LINCOLN, NE – Nebraska Cattlemen applauds Senator Deb Fischer for introducing Fair Agricultural Reporting Method (FARM). This bill would waive new federal reporting requirements for air emissions generated from animal waste.
The law in question, the Comprehensive Emergency Response, Compensation, and Liability Act (CERCLA), more commonly known as Superfund, provides for the cleanup of sites contaminated with hazardous waste. Superfund sites require a long-term response to deal with serious environmental and health risks posed by industrial chemical and nuclear toxic waste dumps and oil spills.
Neither of these laws were intended to govern farmers and ranchers.
To make this clear, in 2008, the EPA finalized a rule to clarify that agricultural operations were exempt from CERCLA reporting requirements. However, on April 11, 2017, the D.C. Circuit invalidated this exemption.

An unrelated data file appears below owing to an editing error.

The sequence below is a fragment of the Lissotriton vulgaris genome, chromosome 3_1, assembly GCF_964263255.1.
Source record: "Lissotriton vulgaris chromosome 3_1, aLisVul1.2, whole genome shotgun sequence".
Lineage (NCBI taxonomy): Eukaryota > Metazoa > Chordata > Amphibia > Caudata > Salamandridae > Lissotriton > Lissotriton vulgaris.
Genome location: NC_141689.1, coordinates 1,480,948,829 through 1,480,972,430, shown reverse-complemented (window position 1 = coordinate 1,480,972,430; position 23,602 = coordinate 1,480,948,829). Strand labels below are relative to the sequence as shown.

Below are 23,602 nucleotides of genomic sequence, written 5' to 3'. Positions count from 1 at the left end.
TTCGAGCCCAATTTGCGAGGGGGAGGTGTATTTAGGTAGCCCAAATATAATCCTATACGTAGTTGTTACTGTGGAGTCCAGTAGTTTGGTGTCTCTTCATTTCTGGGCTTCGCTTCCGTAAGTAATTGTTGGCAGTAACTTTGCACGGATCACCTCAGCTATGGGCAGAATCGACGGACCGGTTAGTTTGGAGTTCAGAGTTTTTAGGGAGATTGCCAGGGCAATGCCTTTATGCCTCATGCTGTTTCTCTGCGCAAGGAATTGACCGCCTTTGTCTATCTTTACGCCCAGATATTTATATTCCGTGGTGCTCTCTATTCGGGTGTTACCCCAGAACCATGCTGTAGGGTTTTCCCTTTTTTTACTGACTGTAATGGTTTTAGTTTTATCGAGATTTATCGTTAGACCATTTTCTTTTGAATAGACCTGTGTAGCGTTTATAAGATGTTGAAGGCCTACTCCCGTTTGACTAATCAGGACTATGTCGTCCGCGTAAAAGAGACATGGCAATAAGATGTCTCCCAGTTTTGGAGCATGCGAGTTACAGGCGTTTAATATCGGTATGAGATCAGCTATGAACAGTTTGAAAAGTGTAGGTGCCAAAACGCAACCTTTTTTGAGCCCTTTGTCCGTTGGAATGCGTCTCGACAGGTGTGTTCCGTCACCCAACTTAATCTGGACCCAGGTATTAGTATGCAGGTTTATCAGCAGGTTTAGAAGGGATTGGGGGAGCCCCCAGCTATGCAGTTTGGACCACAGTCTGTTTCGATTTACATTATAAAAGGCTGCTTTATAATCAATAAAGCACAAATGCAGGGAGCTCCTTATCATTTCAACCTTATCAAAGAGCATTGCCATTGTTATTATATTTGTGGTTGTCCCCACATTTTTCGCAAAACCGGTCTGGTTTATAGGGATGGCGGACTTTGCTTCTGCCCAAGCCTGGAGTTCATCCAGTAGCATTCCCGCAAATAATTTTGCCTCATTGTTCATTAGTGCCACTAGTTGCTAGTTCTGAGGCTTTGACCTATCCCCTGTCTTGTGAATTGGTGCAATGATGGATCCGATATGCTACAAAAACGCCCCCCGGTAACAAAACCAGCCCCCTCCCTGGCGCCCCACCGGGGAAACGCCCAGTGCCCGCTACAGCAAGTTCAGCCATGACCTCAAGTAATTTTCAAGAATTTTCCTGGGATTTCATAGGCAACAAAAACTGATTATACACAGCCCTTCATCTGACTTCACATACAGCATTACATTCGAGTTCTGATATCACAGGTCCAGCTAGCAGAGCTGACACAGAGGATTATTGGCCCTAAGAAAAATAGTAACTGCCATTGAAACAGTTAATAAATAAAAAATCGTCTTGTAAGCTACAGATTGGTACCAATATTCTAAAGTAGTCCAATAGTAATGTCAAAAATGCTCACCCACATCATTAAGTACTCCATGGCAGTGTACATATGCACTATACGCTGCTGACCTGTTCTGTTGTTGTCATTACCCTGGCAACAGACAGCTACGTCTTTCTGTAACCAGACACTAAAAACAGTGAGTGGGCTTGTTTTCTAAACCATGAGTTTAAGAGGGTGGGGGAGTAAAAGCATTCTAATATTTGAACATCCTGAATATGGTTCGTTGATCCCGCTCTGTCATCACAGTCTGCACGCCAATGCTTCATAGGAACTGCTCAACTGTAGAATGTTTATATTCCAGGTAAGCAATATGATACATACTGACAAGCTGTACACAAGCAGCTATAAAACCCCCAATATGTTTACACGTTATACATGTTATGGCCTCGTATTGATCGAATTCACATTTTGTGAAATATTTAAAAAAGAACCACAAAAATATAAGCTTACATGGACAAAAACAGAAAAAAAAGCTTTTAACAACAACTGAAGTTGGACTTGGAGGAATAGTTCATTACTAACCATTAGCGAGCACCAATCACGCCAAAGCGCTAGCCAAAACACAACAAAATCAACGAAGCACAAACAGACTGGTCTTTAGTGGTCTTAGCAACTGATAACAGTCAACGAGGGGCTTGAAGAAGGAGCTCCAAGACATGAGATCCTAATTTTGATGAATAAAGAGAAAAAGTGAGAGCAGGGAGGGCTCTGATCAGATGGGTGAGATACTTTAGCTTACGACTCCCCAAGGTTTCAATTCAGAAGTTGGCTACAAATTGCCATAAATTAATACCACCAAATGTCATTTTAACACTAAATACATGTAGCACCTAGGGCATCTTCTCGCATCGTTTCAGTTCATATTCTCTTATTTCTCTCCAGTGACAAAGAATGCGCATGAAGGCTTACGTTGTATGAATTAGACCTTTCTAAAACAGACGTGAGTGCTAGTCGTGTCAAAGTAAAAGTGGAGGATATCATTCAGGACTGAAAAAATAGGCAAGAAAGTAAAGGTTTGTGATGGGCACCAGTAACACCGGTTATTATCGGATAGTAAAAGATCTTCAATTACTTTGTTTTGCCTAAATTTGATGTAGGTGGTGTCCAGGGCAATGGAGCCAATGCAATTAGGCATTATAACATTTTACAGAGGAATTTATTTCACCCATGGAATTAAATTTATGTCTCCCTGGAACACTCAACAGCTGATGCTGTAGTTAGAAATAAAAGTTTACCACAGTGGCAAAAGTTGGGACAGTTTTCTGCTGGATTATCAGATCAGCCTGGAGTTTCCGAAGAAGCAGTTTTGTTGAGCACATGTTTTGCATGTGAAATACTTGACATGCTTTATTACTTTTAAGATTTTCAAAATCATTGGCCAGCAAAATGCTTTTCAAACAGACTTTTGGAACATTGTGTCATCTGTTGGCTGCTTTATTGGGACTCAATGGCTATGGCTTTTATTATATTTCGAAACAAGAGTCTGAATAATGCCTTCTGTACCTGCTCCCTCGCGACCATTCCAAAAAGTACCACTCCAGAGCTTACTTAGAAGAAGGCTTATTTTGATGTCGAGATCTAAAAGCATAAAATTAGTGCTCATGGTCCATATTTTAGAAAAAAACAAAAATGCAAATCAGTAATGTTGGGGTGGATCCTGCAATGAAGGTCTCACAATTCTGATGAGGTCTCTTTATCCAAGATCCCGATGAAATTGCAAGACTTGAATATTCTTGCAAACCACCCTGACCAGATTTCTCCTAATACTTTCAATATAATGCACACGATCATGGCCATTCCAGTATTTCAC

Currently, the mandate is delayed until May 1, 2018. Absent congressional relief, livestock producers will be legally required to report low-level air emissions from animal waste once the mandate is issued.
“Nebraska Cattlemen greatly appreciates Senator Fischer’s help in relieving livestock producers from this absurd mandate. We take our responsibility to care for our environment very seriously, ensuring compliance with numerous state and federal regulations. Ranches are spread over many acres, and most feedlots are open-air systems that do not concentrate emissions. Regulating the livestock industry in the same manner as toxic waste dumps defies common sense and provides ZERO public health benefit,” said Galen Frenzen, President of Nebraska Cattlemen.
There is also significant concern from federal regulators that these reports will overburden the National Response Center and waste federal, state, and local resources designated for true emergencies.
Nebraska Cattlemen looks forward to working with Senator Fischer on swift congressional action on Fair Agricultural Reporting Method (FARM)